T.S. Faull: I don't think it's S&M, but I get the association. I think Brandes was masochistic. What he did was a kind of suicide. But Meiwes - I hesitate to call him purely sadistic. I do think he got a sexual charge out of slaughtering, carving up, and devouring Brandes, but there was more to it than that. From my research, I have the impression that although there was a sexual component to his crime, there was also a lot of loneliness, a desire to connect with another person, albeit in a twisted way.
Q: What were some of the stranger legalities in regards to the case — I mean, he was convicted of manslaughter (that's almost too good to be true; I'd cue the rim-shot if this weren't such a serious subject), and yet he's in prison for life?
A: He was originally convicted of manslaughter. When I wrote GRIMM LOVE, he'd been sentenced to 8 1/2 years in prison; in the movie, Oliver is in prison and a neighbor mentions that he'll be released in a few years. But regarding the real-life case, there was a public outcry and Meiwes was retried. This time he was charged with murder and he got a life sentence.
Q: Grimm Love was brought to you to write — so, since it's not a subject that was close to your heart or a story you just had to tell, please explain what the writing journey was like for you? (Were actors already cast? Filmmakers in place? Did you meet anyone, or was it basically, "I write the script, and you guys run with it.")
A: If I choose to write something, it does become close to my heart. I was compelled to tell this story and was - and am - deeply invested. But you're right in that it was an assignment, not a spec.
My manager at the time told me that a production company was making a movie about this case. They had Martin Weisz attached, they had financing, they even had a start date - but they needed a script. This is the opposite of how things normally work! I went in to meet with them and pitched my take on the material, which involved the Katie character and some vivid Brothers Grimm imagery. Luckily, Martin and the producers chose me and I started work. Keri Russell and Thomas Kretschmann committed after they read my script, which was a dream come true for me.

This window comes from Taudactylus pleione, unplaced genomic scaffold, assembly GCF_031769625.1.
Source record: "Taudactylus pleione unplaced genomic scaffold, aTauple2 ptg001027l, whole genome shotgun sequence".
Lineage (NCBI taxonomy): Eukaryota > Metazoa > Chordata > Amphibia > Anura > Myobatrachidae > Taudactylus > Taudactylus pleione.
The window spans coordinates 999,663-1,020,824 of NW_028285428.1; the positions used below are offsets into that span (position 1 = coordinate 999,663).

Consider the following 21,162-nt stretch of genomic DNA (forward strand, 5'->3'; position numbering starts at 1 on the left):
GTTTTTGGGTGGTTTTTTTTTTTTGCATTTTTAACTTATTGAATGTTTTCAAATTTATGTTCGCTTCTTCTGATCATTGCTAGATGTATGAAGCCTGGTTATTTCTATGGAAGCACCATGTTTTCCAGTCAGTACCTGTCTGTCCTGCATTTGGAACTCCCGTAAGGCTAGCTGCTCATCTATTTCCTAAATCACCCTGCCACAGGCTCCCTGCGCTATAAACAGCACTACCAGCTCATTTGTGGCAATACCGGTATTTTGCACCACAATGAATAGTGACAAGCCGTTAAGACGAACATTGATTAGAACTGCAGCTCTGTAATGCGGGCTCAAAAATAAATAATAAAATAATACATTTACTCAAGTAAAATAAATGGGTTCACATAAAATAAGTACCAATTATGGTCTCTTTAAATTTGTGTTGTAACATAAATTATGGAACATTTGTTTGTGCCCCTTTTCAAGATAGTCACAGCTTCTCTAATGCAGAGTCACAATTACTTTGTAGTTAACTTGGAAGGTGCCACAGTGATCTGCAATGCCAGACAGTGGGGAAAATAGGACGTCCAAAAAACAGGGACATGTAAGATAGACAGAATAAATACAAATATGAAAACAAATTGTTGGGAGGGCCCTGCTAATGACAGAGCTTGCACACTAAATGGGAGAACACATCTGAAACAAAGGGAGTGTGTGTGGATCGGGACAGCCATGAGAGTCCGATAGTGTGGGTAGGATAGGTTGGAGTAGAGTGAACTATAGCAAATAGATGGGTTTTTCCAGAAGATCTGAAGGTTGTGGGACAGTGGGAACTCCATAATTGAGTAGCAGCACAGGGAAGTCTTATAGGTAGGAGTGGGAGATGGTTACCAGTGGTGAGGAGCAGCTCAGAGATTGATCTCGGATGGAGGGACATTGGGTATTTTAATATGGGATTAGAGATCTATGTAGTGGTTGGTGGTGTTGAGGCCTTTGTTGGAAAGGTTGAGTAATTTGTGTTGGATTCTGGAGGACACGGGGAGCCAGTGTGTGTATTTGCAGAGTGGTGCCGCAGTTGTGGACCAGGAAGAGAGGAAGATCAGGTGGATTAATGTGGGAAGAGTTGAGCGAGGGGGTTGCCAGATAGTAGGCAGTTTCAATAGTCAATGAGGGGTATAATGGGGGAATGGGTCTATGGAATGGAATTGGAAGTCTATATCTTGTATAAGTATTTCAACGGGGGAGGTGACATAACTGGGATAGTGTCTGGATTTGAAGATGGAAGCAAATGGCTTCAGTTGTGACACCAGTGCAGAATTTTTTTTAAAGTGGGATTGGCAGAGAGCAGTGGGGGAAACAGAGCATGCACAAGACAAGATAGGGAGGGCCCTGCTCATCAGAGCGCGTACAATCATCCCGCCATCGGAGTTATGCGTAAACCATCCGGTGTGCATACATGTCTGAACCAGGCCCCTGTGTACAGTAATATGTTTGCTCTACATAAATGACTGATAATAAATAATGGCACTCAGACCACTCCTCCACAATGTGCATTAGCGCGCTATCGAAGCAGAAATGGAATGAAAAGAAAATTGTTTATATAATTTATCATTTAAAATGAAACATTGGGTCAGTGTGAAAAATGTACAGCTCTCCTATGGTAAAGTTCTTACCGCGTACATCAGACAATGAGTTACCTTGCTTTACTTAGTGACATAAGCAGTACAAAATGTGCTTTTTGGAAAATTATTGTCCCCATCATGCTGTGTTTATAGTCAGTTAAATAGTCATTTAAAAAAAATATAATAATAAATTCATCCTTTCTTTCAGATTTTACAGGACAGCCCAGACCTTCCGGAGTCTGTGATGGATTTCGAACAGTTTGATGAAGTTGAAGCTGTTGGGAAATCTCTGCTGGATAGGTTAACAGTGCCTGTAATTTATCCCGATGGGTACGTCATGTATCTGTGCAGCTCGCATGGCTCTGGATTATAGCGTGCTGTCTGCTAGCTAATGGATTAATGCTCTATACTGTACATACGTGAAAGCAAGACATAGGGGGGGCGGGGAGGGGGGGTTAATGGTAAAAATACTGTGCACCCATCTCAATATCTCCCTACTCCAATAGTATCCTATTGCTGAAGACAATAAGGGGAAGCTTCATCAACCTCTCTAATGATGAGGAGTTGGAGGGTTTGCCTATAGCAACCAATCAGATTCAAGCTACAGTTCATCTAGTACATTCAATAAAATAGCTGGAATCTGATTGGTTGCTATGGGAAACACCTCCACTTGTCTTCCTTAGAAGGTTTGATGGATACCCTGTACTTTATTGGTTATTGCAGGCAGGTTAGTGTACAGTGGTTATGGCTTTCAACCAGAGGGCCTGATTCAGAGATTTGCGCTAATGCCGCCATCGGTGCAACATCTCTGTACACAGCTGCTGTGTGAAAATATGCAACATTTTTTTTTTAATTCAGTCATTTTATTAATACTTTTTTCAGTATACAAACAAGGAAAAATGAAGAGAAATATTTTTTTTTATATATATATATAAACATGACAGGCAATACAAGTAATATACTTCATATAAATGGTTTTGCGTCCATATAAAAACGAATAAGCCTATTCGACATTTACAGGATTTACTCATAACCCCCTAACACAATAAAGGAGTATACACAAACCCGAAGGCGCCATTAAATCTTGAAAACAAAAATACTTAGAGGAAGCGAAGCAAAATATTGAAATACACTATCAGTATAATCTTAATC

Q: I heard that Meiwes actually halted the theatrical release of Grimm Love in Germany. How could he have the right to do that, considering the notorious case was already basically in the public domain?
A: Well, the laws in Germany are different. Essentially, Meiwes charged that even though we fictionalized the story, we did not have a right to make a movie based on his life, even though all of the information was in the public domain. The court agreed and banned the movie. He was also on trial (the retrial) at the time and was concerned the movie could influence the verdict. The case went to the highest court in Germany, and they reversed the ban last year. This movie was a big cause celebre in Germany, where it was titled ROHTENBURG.